Kidney stones are fairly common, and data show they’ve been increasing in prevalence over the past several years. In fact, every year, roughly 2 million Americans seek outpatient care for a symptomatic stone, a 40% increase over the past four decades.
Kidney stones happen when minerals or other substances form hard, stony concretions that prevent urine from moving normally. About 11% of men and 7% of women will have at least one stone during their lives.
Alfred Shtainer, MD, FACS, is a leading provider of kidney stone treatment for patients at Adult and Pediatric Urology in Manhattan, Brooklyn, and Queens, New York. In this post, learn about three early warning signs that could mean you have a kidney stone.
1. Pain in your back or side
One of the most common signs of a kidney stone is pain in your lower back or your side. The pain might feel like a dull ache, persistent throbbing, or sharp “stabbing.” The intensity of the pain and its location can vary as the stone moves through the urinary tract.
Sometimes, a stone gets stuck inside the ureter (a tube that drains urine from the kidney to the bladder). When that happens, urine backs up in your kidneys, causing a sensation of pressure in your lower back or groin area.
Symptoms may come on gradually with pain building in intensity over time, or the pain may begin suddenly with no warning. Pain can also vary based on the size of the stone.
2. Nausea or vomiting
While not as common as pain, nausea and vomiting can also be early warning signs. Sometimes, feelings of nausea are triggered by intense or throbbing pain associated with the stone.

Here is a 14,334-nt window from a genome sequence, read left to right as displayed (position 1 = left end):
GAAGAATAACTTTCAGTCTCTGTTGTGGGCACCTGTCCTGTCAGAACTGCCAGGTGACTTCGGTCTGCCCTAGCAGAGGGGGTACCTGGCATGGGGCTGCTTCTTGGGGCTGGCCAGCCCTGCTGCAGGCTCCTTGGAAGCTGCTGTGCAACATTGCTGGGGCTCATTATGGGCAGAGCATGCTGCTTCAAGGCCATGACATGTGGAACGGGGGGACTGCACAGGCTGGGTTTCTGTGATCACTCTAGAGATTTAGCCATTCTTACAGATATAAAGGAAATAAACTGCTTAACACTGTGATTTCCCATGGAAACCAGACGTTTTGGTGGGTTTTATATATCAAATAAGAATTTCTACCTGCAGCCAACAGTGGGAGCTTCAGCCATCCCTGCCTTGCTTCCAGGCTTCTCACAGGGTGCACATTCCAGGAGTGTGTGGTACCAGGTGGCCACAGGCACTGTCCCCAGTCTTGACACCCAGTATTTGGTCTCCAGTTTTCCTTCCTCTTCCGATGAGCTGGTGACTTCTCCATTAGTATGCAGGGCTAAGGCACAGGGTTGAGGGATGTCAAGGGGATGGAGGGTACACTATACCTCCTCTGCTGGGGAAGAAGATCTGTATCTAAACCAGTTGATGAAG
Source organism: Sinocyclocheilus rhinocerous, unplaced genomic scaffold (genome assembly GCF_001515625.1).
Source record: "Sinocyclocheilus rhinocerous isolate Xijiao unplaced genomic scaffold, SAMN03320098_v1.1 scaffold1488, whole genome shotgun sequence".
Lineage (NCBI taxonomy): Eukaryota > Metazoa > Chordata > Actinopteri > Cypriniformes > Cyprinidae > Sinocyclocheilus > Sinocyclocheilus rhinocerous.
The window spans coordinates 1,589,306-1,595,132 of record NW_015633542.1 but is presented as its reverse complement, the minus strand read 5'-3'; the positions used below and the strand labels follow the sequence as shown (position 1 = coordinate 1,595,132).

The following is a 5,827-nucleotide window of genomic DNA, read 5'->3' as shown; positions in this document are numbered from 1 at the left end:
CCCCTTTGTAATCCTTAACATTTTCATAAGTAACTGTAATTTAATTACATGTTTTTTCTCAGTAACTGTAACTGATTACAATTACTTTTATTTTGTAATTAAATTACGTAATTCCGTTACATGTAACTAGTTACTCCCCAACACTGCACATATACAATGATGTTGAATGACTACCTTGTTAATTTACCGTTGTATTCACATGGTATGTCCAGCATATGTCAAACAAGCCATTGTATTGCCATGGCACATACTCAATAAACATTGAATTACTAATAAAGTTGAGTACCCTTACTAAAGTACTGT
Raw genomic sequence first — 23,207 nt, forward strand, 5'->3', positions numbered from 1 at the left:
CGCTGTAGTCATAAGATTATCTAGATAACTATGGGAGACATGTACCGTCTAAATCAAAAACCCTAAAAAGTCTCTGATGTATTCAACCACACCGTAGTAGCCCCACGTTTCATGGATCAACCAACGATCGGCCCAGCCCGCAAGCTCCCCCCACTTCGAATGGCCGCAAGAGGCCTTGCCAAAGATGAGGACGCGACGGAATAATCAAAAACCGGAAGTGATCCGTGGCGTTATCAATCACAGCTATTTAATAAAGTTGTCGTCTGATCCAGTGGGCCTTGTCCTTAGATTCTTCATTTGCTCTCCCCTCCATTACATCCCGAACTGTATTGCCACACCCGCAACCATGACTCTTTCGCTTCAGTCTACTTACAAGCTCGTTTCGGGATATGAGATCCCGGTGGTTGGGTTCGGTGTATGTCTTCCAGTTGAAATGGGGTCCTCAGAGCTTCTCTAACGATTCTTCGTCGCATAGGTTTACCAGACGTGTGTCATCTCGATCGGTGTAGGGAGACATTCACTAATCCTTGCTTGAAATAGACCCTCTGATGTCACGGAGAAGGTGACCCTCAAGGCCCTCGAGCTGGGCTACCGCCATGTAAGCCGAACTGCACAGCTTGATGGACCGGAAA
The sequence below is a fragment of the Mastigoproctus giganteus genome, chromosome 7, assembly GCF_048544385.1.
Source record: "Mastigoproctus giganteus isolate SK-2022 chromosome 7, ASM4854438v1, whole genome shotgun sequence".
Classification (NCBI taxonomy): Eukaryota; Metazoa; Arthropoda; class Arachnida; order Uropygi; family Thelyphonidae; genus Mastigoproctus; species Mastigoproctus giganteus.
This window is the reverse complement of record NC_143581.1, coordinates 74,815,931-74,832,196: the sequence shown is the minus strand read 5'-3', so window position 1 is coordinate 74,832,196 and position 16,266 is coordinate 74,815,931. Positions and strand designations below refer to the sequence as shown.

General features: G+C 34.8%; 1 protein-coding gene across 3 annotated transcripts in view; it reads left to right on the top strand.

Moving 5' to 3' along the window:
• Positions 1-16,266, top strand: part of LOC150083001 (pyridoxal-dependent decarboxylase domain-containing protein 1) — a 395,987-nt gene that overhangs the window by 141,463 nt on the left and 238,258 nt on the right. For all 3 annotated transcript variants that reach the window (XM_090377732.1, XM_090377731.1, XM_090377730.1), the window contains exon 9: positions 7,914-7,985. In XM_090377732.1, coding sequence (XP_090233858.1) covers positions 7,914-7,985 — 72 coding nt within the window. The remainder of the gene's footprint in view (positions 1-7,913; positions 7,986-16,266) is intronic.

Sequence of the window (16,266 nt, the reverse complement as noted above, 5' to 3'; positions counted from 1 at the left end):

Other times, they can develop as part of your body’s overall response to the stone and being unable to pass urine. If there’s an infection, you might also develop a fever or chills.
3. Changes in your urine
One of the most obvious signs of a kidney stone is decreased urine output or even an inability to urinate if the stone is completely blocking the ureter. Other people may feel frequent urges to urinate caused by irritation as the stone moves through the urinary tract.
You may also feel pain or burning sensations when you urinate. Sometimes, urine has a brownish or pinkish tinge, an indication of blood in your urine. If bacteria are present, urine has a foul smell or looks cloudy.
Relief for kidney stones
While kidney stones can definitely be painful, the good news is many stones pass on their own. When a stone doesn’t move, we may prescribe medications or other therapies like shockwave therapy or laser treatment to gently break apart the stone and allow the fragments to pass. These treatments use state-of-the-art technology, and most patients resume their regular activities the next day.
If you have kidney stones frequently, we may recommend dietary changes or other lifestyle changes to help prevent stone formation in the future. Dr. Shtainer evaluates your stones under a microscope to determine which type of stone you have, so your therapy can be tailored to your specific needs.
Without proper, prompt care, some kidney stones can cause serious infections or permanent kidney damage. If you think you have a kidney stone, or if you want to prevent future stones, book an appointment online or over the phone at Adult and Pediatric Urology today.